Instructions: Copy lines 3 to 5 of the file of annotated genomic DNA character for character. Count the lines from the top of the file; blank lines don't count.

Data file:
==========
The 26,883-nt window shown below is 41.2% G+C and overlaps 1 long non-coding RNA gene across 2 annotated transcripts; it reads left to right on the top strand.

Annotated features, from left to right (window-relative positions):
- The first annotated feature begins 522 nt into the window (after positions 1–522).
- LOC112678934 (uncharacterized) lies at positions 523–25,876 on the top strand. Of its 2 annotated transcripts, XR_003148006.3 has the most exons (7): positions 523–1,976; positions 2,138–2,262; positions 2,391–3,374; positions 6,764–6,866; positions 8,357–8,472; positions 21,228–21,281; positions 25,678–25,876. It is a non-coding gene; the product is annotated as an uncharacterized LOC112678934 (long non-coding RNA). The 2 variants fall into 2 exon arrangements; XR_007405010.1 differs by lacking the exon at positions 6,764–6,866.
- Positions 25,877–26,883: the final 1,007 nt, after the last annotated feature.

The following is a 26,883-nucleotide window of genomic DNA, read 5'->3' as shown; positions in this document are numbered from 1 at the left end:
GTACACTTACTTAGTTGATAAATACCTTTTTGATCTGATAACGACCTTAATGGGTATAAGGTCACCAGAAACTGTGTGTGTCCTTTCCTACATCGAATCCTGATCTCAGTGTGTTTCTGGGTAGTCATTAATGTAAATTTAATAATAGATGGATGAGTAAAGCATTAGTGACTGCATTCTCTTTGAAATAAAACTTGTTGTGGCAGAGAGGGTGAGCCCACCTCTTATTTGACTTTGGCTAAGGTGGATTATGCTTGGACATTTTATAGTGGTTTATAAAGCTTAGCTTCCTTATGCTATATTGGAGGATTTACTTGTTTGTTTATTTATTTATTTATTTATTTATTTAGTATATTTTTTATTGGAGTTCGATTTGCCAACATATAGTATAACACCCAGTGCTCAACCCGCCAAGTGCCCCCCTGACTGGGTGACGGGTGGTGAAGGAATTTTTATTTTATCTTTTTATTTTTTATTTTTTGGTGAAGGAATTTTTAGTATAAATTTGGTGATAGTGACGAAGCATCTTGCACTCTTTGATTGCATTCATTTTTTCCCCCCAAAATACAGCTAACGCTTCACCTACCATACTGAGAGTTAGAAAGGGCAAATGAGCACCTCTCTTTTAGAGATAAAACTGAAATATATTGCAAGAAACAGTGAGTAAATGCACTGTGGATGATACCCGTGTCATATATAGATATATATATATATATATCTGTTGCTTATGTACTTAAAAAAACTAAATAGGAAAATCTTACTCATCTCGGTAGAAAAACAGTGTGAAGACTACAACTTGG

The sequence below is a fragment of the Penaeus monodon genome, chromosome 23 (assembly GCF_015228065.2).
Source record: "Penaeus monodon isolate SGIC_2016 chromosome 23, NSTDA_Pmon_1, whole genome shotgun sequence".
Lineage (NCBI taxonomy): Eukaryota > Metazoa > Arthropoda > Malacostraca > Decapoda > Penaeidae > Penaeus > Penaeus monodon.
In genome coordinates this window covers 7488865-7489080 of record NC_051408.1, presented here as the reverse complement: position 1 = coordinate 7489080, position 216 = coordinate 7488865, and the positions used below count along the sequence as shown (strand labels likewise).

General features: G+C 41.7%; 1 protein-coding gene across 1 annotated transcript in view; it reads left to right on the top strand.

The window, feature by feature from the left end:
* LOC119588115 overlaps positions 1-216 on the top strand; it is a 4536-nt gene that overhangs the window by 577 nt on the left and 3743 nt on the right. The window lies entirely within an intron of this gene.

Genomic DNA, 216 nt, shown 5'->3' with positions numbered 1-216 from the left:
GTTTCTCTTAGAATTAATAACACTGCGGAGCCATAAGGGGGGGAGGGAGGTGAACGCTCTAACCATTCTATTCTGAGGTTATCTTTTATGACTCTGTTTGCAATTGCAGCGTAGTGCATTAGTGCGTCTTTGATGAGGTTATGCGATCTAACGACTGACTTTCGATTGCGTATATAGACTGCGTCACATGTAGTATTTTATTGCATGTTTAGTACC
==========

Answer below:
- The first annotated feature begins 522 nt into the window (after positions 1–522).
- LOC112678934 (uncharacterized) lies at positions 523–25,876 on the top strand. Of its 2 annotated transcripts, XR_003148006.3 has the most exons (7): positions 523–1,976; positions 2,138–2,262; positions 2,391–3,374; positions 6,764–6,866; positions 8,357–8,472; positions 21,228–21,281; positions 25,678–25,876. It is a non-coding gene; the product is annotated as an uncharacterized LOC112678934 (long non-coding RNA). The 2 variants fall into 2 exon arrangements; XR_007405010.1 differs by lacking the exon at positions 6,764–6,866.
- Positions 25,877–26,883: the final 1,007 nt, after the last annotated feature.